This past Sunday, Frank Rich wrote a typically snooty, self-absorbed, preeningly obnoxious essay in the New York Times, claiming that New York City is the "real" capital of the United States, and a far superior capital city to Washington, D.C. Almost instantly, a number of writers whom I really do like (like Rod Dreher and Jonah Goldberg) started responding on National Review Online's blog, "The Corner."
To the lot of them, I say, get real. And I point out the obvious.
New York City is the place where a whole lot of people with adolescent delusions of grandeur go to work out those delusions with others of their kind, and persist in those delusions well into purported adulthood, well beyond the point when any truly mature person would have abandoned them. Yes, all sophisticated societies have a place for this kind of thing -- it happens in Paris and London and Rome, too. And somebody has to make movies and television shows and run advertising agencies and book publishers. And if you are drawn addictively to the business of looking down your nose at people, then such a business must undoubtedly have a capital, and New York is that capital in the United States.
Washington, D.C. attracts those for whom federal government is an addiction and the juice of life, when in fact the glory of the United States, even in these over-governmented times, is that the great majority of us mostly never think of our government at all, and don't have to. Try that in Iraq, or in Taliban Afghanistan, for example, or Zimbabwe, or even Singapore. For most of us, the idea of living in a government city carries about the same attraction as spending our lives flying on commercial airlines -- hermetically sealed, indoor liberal hell, and you can have it.
The partisans of New York and D.C. living tout cultural attractions, 24-hour everything, multi-cultural attractions like food and entertainment, excitement, intellectual stimulation, the world of ideas -- we all know the constellation. I have had better talk in Massachusetts suburbs than in either of those urban colossi. You can eat well anywhere. (The best restaurant of any kind I've ever seen is in Springfield, New Jersey.) Medium-sized cities are easier to get in and out of, no small consideration with children in tow, and therefore offer up more frequent visits to shows and museums, plus more wonderful easy treats (Boston's water shuttles, for example) for the visitor from the immediate neighborhood. And major cities like New York, D.C., Paris, Rome, and the rest are inevitably surrounded by a blasted 50-mile moraine of ex-urban ruin. Jersey Meadowlands, anyone?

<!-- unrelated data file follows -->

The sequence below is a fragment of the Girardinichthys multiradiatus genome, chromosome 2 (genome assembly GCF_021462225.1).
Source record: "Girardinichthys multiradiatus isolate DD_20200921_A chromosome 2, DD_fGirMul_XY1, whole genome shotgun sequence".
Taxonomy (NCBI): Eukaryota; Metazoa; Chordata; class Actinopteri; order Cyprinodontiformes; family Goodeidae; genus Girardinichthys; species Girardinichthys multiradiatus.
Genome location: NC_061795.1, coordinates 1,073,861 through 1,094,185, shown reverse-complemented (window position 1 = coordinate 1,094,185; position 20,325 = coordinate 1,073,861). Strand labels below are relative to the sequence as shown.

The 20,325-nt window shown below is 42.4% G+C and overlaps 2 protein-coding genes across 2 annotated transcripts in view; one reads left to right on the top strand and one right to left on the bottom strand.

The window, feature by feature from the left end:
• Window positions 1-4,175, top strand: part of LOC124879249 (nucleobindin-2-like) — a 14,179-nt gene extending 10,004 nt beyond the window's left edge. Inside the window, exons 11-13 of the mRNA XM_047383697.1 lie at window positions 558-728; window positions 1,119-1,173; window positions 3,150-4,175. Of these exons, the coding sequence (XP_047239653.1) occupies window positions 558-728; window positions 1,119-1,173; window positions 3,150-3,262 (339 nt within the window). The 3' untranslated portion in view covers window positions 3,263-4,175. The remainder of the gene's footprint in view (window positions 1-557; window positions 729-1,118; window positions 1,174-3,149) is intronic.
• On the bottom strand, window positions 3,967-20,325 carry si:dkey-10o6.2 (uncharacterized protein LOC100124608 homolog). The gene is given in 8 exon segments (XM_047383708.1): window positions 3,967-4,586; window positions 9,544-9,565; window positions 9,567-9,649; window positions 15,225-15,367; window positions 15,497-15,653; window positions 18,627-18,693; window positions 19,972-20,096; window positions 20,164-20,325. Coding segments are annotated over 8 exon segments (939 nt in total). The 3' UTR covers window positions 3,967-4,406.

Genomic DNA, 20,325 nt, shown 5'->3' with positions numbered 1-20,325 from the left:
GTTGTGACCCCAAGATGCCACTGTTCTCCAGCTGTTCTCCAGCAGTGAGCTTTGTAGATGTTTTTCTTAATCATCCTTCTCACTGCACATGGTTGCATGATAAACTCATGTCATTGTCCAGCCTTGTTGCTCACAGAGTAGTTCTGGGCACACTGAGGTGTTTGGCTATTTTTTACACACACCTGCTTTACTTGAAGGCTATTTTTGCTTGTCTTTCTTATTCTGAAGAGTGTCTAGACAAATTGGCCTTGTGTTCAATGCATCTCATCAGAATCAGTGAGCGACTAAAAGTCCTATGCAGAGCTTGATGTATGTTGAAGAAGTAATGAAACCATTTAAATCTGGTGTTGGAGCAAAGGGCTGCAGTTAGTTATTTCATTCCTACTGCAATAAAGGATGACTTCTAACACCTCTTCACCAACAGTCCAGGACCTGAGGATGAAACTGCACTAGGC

Let's look instead at what you can't do -- or can't do with any ease -- if you live in New York or D.C.
You can't play golf.
You can't play softball without a wearisome process of signing up for leagues and teams and fields.
If you're a middling musician, like me, you can't find anybody to play with on a casual basis, because all the good guys are gaunt-eyed with constant work, and generally have a bad attitude. In the Boston area, I can play with anybody. The same thing is generally true around Austin or Nashville or Richmond or Savannah.
You can't send your kids unsupervised outside to play. There's nowhere to ride a bike for a kid without worrying about getting beat up and having your wheels stolen.
You can't send your kids to the public schools.
There's nowhere to park. Yes, yes, I know all about mass transportation; I lived in Manhattan for six years and let my driver's license lapse. But the free market spoke on the transportation question 50 years ago. The car won. Out of nearly 300 million people in the country, what percentage ride trains and busses anywhere? And no, I'm not begging the question because of the lack of mass transportation elsewhere. We like it that way.
You can't see the stars. If you're a photographer, you know that, at high noon on a clear day, there are two whole stops less light in Manhattan than in, say, Minneapolis.
Time and life itself mitigate against the great cities. Yes, they offer a great adventure for the young, the childless, the ambitious, the starry-eyed with show biz dreams. But most of us grow out of that, and cities too are growing out of it. Frank Rich cites the 9/11 glories of New York's response to terrorism, very real. But very real too is the ever-more rapid exodus of the great corporations from Manhattan.
D.C. will continue to be D.C., half-monument, half-city, all embalmed. One thing alone might save it: trading popular sovereignty for tax-exempt status could create a new Hong Kong on the Potomac. That's not likely. For New York, that city is poised forever on the knife edge of bankruptcy. How long can it live in the Weimar excesses of last days? Not long.
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